While we’re on the subject of Goldman Sachs, RTE’s deferrence towards Sutherland is, for me, the clincher that it is an irredeemibly neo-liberal outfit. The latest interview with ‘Morning Ireland’ was a disgrace.

The first question put to Sutherland on any interview he conducts with RTE should concern his knowledge of Goldman Sachs’ involvement in cooking the books for the Greek government. And if he wasn’t personnally involved he should be questioned, hard and persistently, about the role the bank he Chairs in that affair. If, prior to any interview, he signals that he will refuse these questions, then he shouldn’t be interviewed at all. That this individual, whose organisation is making billions from speculation and its attendant misery, is treated as a some kind of sage by RTE, while not surprising, confirms conclusively that RTE obviously has an explicit editorial line to endorse austerity and go easy on the advocates of austerity. And we’re paying EUR 160 per licence to an organisation dedicated to destroying the living standards of Irish workers.

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Chet Carter - September 29, 2011

+1, he should be called out for the pompous buffoon that he is. Remember, he was also an executive director at RBS during the reign of Fred the Shred.

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CMK - September 29, 2011

I’ve Cathal MacCoille fillet interviewees on subjects of far less importance. Any trade unionist will be roasted by MacCoille ‘think of the old, sick and handicapped inconvenienced by this strike’ etc, etc.

Goldman Sachs are at the root of the Greek crisis which has all the markings of an apocalyse that, so far, has wrecked the lives of millions of Greeks and threatens to wrecks the lives of tens of millions more across Europe. Goldman Sachs are inextricably linked to this crisis, but, if you listened to RTE and (foolishly) took what they broadcast as accurate, you’d never know a dickiebird about Sutherland’s role in the Greek crisis.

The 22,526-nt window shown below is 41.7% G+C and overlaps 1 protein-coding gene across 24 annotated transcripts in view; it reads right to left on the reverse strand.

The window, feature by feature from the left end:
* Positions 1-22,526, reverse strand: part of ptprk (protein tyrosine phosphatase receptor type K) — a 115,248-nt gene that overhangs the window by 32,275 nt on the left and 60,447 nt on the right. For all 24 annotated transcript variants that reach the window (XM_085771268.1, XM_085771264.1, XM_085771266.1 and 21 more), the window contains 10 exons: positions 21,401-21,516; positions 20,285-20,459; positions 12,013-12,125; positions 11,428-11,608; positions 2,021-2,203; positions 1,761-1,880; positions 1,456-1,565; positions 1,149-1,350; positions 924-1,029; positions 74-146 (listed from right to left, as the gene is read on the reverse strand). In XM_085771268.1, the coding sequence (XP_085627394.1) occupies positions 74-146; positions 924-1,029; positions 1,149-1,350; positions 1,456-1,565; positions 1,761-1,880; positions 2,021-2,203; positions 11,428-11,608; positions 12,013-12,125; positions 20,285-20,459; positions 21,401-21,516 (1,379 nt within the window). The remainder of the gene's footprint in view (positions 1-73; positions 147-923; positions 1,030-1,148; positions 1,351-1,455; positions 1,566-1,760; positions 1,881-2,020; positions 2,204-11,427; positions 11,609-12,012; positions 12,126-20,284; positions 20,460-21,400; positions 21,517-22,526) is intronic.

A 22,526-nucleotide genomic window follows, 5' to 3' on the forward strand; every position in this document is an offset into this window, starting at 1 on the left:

Actually the more I think about him I keep recalling that old chant: ‘One more cut:______’s throat’. I think Sutherland’s name would nicely fill the blank.

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Michael Carley - September 29, 2011

And a non-exec at AIB.

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Ghandi - September 29, 2011

+1

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WorldbyStorm - September 29, 2011

+1 too

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3. Ghandi - September 29, 2011

“The first question put to Sutherland on any interview he conducts with RTE should concern his knowledge of Goldman Sachs’ involvement in cooking the books for the Greek government”

Along with his involvemnent in AIB, WTO, EU, FG, BP and as AG,
though the State broadcaster seems to always only refer to him as a former EU Commissioner, obviously time constraints don’t allow them to give the full list.

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WorldbyStorm - September 29, 2011

And that’s a great point. It’s not like he doesn’t have an agenda. He surely does.

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EWI - September 29, 2011

Sutherland’s standard condition for doing Irish interviews seems to be that Goldman Sachs never be mentioned.

RTÉ have prefaced one or two pieces with this admission in the recent past.

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CMK - October 2, 2011

As I long suspected, Sutherland is still claiming his pension (50k per year despite a personal fortune of 80 million) for a few years work as Attorney General in the 80’s. Will RTE tackle him about that?

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CMK - October 2, 2011
4. make do and mend - September 29, 2011

On a more direct note. Today I went to pay my annual auto tax (in my case a van.) I was handed a sheet of paper by the tax clerk and told it had to be filled out by the gaurds, and I was also told to present insurance or tax documents to prove the van was used solely for business. I got the van for business purposes but had to change my tax status with the revenue last year.

Long story short, I had to pay over €300 extra in tax. As I paid the tax, I was taken by the fact that this money was leaving my pocket and going straight into the pocket of a rich bond holder. Today the “austerity” measures hit home like a rocket. I actually visualised the transaction between me and the rich and powerful – the tax office only acting as a half arsed intermediary.

I related the story to my spouse at lunch, and the response was swift and direct: lets get the fuck out of dodge.